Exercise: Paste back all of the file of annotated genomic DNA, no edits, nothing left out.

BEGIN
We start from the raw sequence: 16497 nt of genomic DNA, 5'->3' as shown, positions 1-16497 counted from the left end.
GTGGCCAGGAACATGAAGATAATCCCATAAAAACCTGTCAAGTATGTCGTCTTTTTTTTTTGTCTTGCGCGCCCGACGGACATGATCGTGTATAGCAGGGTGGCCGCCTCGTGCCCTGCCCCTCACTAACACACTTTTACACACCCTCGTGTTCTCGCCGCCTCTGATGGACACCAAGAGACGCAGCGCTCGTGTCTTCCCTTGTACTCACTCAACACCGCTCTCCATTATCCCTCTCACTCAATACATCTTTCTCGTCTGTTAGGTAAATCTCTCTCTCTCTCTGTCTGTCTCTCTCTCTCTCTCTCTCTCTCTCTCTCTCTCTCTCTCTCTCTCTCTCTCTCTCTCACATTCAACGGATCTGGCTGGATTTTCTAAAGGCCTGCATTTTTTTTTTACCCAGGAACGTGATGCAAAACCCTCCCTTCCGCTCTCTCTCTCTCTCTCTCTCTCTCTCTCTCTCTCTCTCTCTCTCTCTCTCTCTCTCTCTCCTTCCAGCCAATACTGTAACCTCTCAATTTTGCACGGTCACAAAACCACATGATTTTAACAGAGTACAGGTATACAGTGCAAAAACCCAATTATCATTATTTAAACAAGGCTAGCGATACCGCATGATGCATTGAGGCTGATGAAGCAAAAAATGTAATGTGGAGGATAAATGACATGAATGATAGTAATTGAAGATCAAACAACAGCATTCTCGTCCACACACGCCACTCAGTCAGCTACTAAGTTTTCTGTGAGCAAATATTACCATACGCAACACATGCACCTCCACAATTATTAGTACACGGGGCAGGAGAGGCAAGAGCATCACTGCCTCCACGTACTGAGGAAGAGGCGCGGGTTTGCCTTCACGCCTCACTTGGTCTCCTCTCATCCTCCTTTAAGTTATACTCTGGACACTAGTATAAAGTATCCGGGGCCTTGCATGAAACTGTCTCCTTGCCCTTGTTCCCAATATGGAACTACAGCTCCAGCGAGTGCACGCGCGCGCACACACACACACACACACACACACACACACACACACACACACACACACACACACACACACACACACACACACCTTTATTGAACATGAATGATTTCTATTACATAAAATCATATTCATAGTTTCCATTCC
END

We start from the raw sequence: 16497 nt of genomic DNA, 5'->3' as shown, positions 1-16497 counted from the left end.
GTGGCCAGGAACATGAAGATAATCCCATAAAAACCTGTCAAGTATGTCGTCTTTTTTTTTTGTCTTGCGCGCCCGACGGACATGATCGTGTATAGCAGGGTGGCCGCCTCGTGCCCTGCCCCTCACTAACACACTTTTACACACCCTCGTGTTCTCGCCGCCTCTGATGGACACCAAGAGACGCAGCGCTCGTGTCTTCCCTTGTACTCACTCAACACCGCTCTCCATTATCCCTCTCACTCAATACATCTTTCTCGTCTGTTAGGTAAATCTCTCTCTCTCTCTGTCTGTCTCTCTCTCTCTCTCTCTCTCTCTCTCTCTCTCTCTCTCTCTCTCTCTCTCTCTCTCACATTCAACGGATCTGGCTGGATTTTCTAAAGGCCTGCATTTTTTTTTTACCCAGGAACGTGATGCAAAACCCTCCCTTCCGCTCTCTCTCTCTCTCTCTCTCTCTCTCTCTCTCTCTCTCTCTCTCTCTCTCTCTCTCTCTCCTTCCAGCCAATACTGTAACCTCTCAATTTTGCACGGTCACAAAACCACATGATTTTAACAGAGTACAGGTATACAGTGCAAAAACCCAATTATCATTATTTAAACAAGGCTAGCGATACCGCATGATGCATTGAGGCTGATGAAGCAAAAAATGTAATGTGGAGGATAAATGACATGAATGATAGTAATTGAAGATCAAACAACAGCATTCTCGTCCACACACGCCACTCAGTCAGCTACTAAGTTTTCTGTGAGCAAATATTACCATACGCAACACATGCACCTCCACAATTATTAGTACACGGGGCAGGAGAGGCAAGAGCATCACTGCCTCCACGTACTGAGGAAGAGGCGCGGGTTTGCCTTCACGCCTCACTTGGTCTCCTCTCATCCTCCTTTAAGTTATACTCTGGACACTAGTATAAAGTATCCGGGGCCTTGCATGAAACTGTCTCCTTGCCCTTGTTCCCAATATGGAACTACAGCTCCAGCGAGTGCACGCGCGCGCACACACACACACACACACACACACACACACACACACACACACACACACACACACACACACACACACACACACCTTTATTGAACATGAATGATTTCTATTACATAAAATCATATTCATAGTTTCCATTCC